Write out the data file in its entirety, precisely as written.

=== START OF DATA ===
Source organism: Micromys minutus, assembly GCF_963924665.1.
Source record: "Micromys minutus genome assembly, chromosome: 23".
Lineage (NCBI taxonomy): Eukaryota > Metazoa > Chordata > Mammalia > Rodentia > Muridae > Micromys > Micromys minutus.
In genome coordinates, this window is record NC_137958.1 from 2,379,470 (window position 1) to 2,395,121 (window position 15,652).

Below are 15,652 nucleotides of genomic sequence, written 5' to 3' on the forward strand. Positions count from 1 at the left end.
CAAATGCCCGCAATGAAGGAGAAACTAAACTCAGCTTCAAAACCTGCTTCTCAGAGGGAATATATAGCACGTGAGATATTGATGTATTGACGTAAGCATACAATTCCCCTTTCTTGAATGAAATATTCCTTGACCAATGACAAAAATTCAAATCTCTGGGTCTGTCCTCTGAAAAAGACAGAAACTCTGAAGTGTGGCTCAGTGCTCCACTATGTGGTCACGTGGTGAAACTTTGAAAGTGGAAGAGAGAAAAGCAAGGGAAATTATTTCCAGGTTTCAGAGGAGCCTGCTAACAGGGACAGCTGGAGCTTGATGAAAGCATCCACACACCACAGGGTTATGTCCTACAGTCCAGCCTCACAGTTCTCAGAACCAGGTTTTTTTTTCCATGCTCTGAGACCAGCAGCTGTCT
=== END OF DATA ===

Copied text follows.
Source organism: Micromys minutus, assembly GCF_963924665.1.
Source record: "Micromys minutus genome assembly, chromosome: 23".
Lineage (NCBI taxonomy): Eukaryota > Metazoa > Chordata > Mammalia > Rodentia > Muridae > Micromys > Micromys minutus.
In genome coordinates, this window is record NC_137958.1 from 2,379,470 (window position 1) to 2,395,121 (window position 15,652).

Below are 15,652 nucleotides of genomic sequence, written 5' to 3' on the forward strand. Positions count from 1 at the left end.
CAAATGCCCGCAATGAAGGAGAAACTAAACTCAGCTTCAAAACCTGCTTCTCAGAGGGAATATATAGCACGTGAGATATTGATGTATTGACGTAAGCATACAATTCCCCTTTCTTGAATGAAATATTCCTTGACCAATGACAAAAATTCAAATCTCTGGGTCTGTCCTCTGAAAAAGACAGAAACTCTGAAGTGTGGCTCAGTGCTCCACTATGTGGTCACGTGGTGAAACTTTGAAAGTGGAAGAGAGAAAAGCAAGGGAAATTATTTCCAGGTTTCAGAGGAGCCTGCTAACAGGGACAGCTGGAGCTTGATGAAAGCATCCACACACCACAGGGTTATGTCCTACAGTCCAGCCTCACAGTTCTCAGAACCAGGTTTTTTTTTCCATGCTCTGAGACCAGCAGCTGTCT